Homer Simpson & UCD in large goverment change programmes
Short Session, presented by Caronne Carruthers-Taylor.
Caronne will offer a unique perspective on UCD in large goverment change programmes, and will demonstrate the UCD techniques and artefacts used.
In the context of large government programmes, how can User-Centred Design (UCD) techniques be effectively used? Drawing upon lessons from Homer Simpson & other leading UCD lights (tongue firmly in cheek), this session will explore how UCD facilitates designing with a focus on users and how they interact with technology. As Jesse James Garrett says, “Designing for a good user experience is to understand the needs of the users better than they understand those needs themselves.”
In this session, we’ll look at some UCD techniques and the associated artefacts required within government programmes:
* User research; especially contextual enquiry
* User profiling
* Usability evaluations
* Collaborative design within the project team
* Iterative design & development
* Expert reviews.
Usability evaluations (testing) are often portrayed as being a key UCD technique and a way to achieve a good user experience. However, if it’s the sole technique used it can be viewed as a roadblock and can result in a product that has been developed with minimal user research, evaluated with users to gain feedback, and then only some of these issues are addressed.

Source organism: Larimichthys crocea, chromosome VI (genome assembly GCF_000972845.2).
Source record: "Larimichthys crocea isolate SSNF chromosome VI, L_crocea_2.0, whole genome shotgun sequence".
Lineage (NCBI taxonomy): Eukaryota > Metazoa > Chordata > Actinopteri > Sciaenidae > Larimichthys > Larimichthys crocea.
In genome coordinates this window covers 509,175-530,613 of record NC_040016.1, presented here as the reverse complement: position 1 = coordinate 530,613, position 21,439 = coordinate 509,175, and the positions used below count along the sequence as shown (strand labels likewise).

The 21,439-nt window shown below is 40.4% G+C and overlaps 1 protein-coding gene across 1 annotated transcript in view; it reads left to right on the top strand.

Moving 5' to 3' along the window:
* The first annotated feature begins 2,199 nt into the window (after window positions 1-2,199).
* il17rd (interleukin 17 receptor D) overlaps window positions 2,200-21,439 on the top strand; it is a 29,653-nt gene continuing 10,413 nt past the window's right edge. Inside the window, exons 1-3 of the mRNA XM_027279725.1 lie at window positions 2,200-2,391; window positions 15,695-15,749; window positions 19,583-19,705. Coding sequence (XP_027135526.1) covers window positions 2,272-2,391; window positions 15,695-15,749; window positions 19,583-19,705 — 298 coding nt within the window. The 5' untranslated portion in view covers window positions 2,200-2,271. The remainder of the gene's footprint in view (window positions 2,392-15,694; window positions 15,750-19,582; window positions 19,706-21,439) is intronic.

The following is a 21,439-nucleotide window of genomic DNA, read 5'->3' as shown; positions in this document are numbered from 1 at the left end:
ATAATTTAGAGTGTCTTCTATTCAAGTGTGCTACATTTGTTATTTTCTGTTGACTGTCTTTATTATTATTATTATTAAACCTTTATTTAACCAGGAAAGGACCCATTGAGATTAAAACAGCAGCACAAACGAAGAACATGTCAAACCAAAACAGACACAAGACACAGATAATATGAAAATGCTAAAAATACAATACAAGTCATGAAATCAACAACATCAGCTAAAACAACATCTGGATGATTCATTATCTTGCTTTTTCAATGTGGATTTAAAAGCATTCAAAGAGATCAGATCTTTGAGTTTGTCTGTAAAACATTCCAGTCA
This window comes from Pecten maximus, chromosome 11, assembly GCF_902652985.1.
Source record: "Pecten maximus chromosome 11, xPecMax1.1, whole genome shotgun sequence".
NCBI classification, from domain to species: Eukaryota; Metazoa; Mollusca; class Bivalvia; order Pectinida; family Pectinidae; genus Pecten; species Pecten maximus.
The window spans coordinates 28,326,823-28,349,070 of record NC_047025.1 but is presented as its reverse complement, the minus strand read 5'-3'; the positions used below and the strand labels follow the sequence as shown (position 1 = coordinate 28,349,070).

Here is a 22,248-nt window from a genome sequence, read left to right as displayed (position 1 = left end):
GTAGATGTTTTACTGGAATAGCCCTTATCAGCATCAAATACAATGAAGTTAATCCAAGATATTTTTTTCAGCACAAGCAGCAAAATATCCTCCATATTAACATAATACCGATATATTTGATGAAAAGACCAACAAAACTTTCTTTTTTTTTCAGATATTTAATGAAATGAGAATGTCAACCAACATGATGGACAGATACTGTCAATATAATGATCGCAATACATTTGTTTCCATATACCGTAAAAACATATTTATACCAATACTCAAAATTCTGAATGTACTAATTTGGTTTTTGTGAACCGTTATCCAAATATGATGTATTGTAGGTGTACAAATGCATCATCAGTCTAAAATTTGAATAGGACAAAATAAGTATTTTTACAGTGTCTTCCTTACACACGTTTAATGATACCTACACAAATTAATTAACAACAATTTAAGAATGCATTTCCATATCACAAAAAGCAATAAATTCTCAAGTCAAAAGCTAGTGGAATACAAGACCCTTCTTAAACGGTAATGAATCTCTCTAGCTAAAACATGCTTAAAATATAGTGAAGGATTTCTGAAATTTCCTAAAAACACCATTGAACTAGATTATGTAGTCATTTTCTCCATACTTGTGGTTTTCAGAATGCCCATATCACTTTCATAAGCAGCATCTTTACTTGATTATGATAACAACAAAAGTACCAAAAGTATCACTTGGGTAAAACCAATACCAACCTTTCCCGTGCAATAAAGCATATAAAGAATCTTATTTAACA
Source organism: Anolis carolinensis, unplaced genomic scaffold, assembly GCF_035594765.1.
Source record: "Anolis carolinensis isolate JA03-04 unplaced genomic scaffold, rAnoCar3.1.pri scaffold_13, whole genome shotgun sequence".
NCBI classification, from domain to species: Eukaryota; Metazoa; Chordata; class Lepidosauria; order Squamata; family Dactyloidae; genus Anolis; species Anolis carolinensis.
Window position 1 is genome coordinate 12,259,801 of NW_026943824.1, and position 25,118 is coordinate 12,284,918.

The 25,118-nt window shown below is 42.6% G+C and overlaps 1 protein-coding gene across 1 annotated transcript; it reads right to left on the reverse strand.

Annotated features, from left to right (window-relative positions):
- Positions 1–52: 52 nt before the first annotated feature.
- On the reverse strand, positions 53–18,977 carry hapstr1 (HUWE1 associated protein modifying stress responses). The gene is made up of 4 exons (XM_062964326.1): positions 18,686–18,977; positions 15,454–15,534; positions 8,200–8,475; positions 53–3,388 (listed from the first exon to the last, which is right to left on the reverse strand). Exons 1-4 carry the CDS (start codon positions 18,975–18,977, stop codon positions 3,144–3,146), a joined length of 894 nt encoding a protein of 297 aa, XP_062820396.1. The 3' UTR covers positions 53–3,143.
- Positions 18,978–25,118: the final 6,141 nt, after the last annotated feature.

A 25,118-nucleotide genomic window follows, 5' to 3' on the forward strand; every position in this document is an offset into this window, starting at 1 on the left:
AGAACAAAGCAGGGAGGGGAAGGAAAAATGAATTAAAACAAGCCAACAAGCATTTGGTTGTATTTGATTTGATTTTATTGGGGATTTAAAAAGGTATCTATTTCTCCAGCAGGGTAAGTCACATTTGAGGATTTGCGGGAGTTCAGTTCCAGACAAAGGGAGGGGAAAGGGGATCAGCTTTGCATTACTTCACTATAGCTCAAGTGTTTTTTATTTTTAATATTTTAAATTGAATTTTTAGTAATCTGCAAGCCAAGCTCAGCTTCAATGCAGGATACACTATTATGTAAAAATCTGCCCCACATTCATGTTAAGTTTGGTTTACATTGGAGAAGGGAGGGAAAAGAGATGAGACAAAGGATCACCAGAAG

There is no substitute for a thoughtful, informed user experience design process that takes into account human cognition & human behaviour and utilises appropriate UCD techniques. This involves addressing business requirements and desired features while designing with an emphasis on user goals, usability and users’ interactions with the interface. In essence, it’s having the skills and experience to design, apply this within the department’s software development lifecycle and project methodology, and the ability to market this to key stakeholders.